21 November 2023

Development, demographic changes around ‘Great Bend’ of Brahmaputra: Chinese obsession, India’s nightmare

In December 2020, The Global Times announcement of a mega hydropower station on the Yarlung Tsangpo (Siang-Brahmaputra) definitively had a propaganda aspect for Beijing; it was just a few months after the Ladakh intrusions, and Beijing had started realising that India would resist the People’s Liberation Army in Eastern Ladakh.

Around the same time, the Chinese President had argued in a new book, On the Party’s Propaganda and Ideological Work, that the Chinese people should be proud of “the excellent traditional Chinese culture nurtured by the Chinese nation’s 5,000 years of civilised history”. Xi Jinping had added that: “The charm of Chinese culture should be used in international propaganda, to spread a gentle image of the CCP as part of its soft power.”
But China is not always ‘soft’ and ‘gentle’, and in the meantime, Beijing has started building, like never before, infrastructure in the area of the ‘Great Bend’ of the Yarlung Tsangpo.

The announcement of the utopian project of a mega dam, which has serious implications for India downstream, is also a way to show that the Emperor can take up the most impossible tasks.

Already in 2013, China had done the ‘impossible’ by opening up Tibet’s last sacred place to tourism. The construction of the 3,310-metre Galongla tunnel, built at an altitude of 3,750 metres, linked for the first time Metok County (also known as Pemakoe) to Bome County in the north.

Metok was then the only county in China that could not be accessed by car. With the opening of a tunnel, the road reached Metok town, crossing over six rivers.

The Bailey Report

Captain FM Bailey, a British intelligence officer, mentioned Pemakoe in his Report on an Exploration on the North-East Frontier in 1913. Let us remember that it is based on this report that the McMahon Line was drawn.

Bailey described the area: “The valley of the Tsangpo below the gorge is known as Pemakoe, a vague term meaning a district having no definite boundaries. Formerly, this valley was inhabited by Abors, but about 100 years ago, a large number of people from eastern Bhutan and the neighbourhood of Tawang immigrated into this country. They came in search of a land of promise, which ancient prophecies had called Pemako and which was believed to be near the frontiers of India.”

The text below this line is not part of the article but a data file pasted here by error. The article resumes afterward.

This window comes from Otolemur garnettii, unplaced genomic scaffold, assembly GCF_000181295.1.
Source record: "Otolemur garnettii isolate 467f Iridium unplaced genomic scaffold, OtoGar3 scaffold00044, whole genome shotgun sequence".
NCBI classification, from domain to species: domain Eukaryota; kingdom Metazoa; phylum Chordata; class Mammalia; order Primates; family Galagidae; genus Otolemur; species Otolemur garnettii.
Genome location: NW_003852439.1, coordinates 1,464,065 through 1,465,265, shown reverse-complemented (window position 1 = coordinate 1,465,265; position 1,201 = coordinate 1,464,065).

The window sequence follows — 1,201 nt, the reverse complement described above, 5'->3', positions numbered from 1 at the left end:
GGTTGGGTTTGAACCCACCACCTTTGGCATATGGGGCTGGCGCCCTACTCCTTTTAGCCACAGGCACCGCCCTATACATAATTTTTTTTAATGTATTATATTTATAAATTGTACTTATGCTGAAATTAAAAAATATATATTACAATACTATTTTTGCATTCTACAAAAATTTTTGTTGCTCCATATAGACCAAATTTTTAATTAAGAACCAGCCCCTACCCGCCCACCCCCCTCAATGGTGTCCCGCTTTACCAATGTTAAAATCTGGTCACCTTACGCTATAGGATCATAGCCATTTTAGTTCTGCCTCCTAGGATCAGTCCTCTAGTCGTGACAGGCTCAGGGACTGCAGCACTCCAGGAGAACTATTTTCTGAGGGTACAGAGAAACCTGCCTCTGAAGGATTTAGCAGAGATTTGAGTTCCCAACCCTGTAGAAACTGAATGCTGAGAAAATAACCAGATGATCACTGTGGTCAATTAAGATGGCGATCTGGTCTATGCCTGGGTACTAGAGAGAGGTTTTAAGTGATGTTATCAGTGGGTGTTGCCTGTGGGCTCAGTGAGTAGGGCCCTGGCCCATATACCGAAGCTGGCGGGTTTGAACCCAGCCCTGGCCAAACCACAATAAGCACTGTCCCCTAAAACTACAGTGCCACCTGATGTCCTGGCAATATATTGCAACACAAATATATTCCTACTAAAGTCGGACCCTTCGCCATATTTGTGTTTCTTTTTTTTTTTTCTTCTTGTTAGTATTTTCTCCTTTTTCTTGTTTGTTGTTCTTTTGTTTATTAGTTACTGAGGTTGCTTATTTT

Sacred Place

For the Tibetans, the region has always been the Roof of the World’s most pristine and sacred place; the area around the Great Bend of the river was said to be the home of the Goddess Dorjee Pagmo, Tibet’s Protecting Deity. Many believed that Pemakoe was the sacred realm often referred to in their holy scriptures as the last hidden Shangrila. It is also known that the great Indian tantric master Padmasambhava visited the place during the eighth century and tamed the local spirits to conceal spiritual scriptures for future generations.

The new road and, at a later stage, several hydropower plants will not only be responsible for the disappearance of one of the last sacred places on this planet but will also have serious environmental, strategic, and military consequences for India. It might be a dream for China, but it will be a nightmare for India.

Ian Baker, a Himalayan and Buddhist scholar and author of The Heart of the World, the hidden land of Pemakoe, who visited Pemakoe several times, explained: “The very eastern end of the Himalayan range is where the [Yarlung] Tsangpo Brahmaputra river makes this great bend, a hairpin bend, around the peak of Namcha Barwa, at the very terminus of the Himalayan range. These are described as the texts that provide liberation by hearing about the great and blissful land of Pemako in words attributed to Padmasambhava. That is the path to enlightenment.”

He observed that he tried to follow “the outer and inner circle into Pemako, leading into a kind of paradisical round at the very heart of the circumambulation.”